The Princess and the Frog is a 2009 American animated musical fantasy film produced by Walt Disney Animation Studios and released by Walt Disney Pictures. The 49th Disney animated feature film, the film is loosely based on the novel The Frog Princess by E. D. Baker, which is in turn based on the Brothers Grimm fairy tale “The Frog Prince“. Written and directed by Ron Clements and John Musker, the film features an ensemble voice cast that stars Anika Noni Rose, Bruno Campos, Keith David, Michael-Leon Wooley, Jennifer Cody, and Jim Cummings, with Peter Bartlett, Jenifer Lewis, Oprah Winfrey, Terrence Howard, and John Goodman. Set in 1926 New Orleans, the film tells the story of a hardworking waitress named Tiana who dreams of opening her own restaurant. After kissing a prince who has been turned into a frog by an evil voodoo sorcerer, Tiana becomes a frog herself and must find a way to turn back into a human before it is too late.
The Princess and the Frog began production under the working title The Frog Princess. It marked Disney’s brief return to traditional animation, as it was the mainstream animation studio’s first traditionally animated film since Home on the Range (2004). Co-directors Ron Clements and John Musker, directors of Disney’s highly successful films The Little Mermaid (1989), Aladdin (1992), and Hercules (1997) returned to Disney to direct The Princess and the Frog. The studio returned to a Broadway musical-style format frequently used during the Disney Renaissance, and features music written by composer Randy Newman, well known for his musical involvement in Pixar films such as the Toy Story series (1995–2019), A Bug’s Life(1998), the Monsters, Inc. series (2001–2013), and the Cars series (2006, 2017).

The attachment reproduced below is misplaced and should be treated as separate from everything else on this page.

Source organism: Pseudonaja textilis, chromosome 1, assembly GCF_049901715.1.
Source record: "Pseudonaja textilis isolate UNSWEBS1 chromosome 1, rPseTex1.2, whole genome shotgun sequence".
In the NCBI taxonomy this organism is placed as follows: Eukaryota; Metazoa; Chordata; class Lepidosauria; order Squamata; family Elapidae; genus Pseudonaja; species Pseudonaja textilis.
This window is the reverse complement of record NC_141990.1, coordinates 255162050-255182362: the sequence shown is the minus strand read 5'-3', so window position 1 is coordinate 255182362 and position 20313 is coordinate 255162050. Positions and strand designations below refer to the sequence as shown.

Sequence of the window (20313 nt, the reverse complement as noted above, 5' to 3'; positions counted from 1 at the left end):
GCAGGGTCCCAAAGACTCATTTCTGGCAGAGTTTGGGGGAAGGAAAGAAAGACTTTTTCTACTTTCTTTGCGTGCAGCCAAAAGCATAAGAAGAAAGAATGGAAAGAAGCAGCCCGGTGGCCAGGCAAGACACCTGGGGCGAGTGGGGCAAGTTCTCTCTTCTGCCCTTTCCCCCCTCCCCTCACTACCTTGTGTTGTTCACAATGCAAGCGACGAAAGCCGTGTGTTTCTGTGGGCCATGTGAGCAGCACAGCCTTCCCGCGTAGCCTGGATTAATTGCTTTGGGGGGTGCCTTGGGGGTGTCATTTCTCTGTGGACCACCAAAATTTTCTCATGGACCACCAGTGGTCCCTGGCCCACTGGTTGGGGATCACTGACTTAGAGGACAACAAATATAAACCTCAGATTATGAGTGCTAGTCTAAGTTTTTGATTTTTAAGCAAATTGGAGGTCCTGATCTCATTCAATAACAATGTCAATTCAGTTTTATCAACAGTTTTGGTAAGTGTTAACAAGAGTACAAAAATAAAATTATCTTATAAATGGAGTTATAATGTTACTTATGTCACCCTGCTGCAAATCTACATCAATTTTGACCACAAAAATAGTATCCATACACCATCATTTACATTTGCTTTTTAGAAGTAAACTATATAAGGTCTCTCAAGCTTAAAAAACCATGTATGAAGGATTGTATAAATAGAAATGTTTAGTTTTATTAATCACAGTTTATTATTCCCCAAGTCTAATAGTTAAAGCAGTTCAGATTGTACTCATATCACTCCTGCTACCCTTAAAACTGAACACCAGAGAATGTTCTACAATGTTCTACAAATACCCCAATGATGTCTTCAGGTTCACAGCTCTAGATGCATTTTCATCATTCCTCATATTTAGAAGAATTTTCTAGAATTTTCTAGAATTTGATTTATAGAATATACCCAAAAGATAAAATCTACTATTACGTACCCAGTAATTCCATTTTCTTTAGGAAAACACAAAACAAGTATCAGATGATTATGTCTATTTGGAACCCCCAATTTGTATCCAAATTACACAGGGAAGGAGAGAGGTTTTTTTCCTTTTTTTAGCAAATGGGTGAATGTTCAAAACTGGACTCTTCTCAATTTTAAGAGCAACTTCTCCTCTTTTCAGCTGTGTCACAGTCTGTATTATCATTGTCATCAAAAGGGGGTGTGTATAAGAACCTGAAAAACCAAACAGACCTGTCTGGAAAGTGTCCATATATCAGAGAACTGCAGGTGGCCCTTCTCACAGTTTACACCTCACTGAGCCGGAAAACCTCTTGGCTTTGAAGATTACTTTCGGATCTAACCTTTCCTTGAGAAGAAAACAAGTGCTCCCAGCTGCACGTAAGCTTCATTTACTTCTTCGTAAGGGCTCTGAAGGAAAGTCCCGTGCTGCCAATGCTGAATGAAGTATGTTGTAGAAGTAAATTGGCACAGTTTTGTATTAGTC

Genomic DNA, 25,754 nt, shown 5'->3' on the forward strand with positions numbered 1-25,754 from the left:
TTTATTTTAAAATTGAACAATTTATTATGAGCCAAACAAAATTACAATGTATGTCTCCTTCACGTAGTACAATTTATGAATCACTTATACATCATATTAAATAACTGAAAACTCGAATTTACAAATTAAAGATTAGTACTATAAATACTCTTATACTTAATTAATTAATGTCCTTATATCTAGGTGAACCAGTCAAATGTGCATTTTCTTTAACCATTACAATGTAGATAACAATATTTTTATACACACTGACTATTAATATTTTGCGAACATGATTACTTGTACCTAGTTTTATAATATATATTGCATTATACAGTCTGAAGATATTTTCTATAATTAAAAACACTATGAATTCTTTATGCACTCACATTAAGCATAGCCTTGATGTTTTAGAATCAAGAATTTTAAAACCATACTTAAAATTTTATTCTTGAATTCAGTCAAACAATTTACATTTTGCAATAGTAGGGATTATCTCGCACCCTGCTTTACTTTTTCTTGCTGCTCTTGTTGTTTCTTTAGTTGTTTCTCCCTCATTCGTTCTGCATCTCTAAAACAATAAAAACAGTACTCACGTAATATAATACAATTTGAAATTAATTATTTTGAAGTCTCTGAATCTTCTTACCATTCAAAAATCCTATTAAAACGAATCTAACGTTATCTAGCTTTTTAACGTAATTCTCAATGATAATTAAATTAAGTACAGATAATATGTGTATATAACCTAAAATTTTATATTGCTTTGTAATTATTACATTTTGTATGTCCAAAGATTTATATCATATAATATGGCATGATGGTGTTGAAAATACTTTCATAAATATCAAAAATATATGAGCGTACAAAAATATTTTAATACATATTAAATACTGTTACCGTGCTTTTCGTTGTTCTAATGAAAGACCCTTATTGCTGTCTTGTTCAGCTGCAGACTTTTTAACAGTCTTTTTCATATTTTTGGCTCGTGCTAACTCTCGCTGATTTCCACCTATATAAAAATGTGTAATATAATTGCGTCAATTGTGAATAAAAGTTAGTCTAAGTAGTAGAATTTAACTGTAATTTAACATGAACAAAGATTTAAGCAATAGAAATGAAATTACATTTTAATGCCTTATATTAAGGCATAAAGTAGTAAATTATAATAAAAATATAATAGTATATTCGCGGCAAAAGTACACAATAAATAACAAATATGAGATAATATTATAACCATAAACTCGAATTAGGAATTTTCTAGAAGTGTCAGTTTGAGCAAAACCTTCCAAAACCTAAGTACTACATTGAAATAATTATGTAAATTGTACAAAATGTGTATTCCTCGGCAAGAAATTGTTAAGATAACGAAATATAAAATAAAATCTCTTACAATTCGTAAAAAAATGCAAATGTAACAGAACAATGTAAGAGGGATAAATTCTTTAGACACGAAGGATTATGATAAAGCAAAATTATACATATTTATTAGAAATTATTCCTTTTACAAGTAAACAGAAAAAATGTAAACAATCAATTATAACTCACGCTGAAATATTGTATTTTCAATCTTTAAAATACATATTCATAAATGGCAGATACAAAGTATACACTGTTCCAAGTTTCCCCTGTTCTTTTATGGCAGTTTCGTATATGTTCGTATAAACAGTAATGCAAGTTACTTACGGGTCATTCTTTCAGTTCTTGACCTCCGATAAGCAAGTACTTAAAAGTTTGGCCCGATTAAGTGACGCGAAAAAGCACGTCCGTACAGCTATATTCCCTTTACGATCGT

The Princess and the Frog opened in limited release in New York and Los Angeles on November 25, 2009, and in wide release on December 11, 2009. The film received largely positive reviews from critics and audiences, praising the animation (particularly the revival of the medium), characters, music, and themes and was also successful at the box office, ranking first place on its opening weekend in North America, and grossing around $270 million worldwide becoming Disney’s most successful traditionally animated film since Lilo & Stitch in 2002. It received three Oscar nominations at the 82nd Academy Awards: one for Best Animated Feature and two for its achievement in music (Original Song). It lost to Up and Crazy Heart, respectively.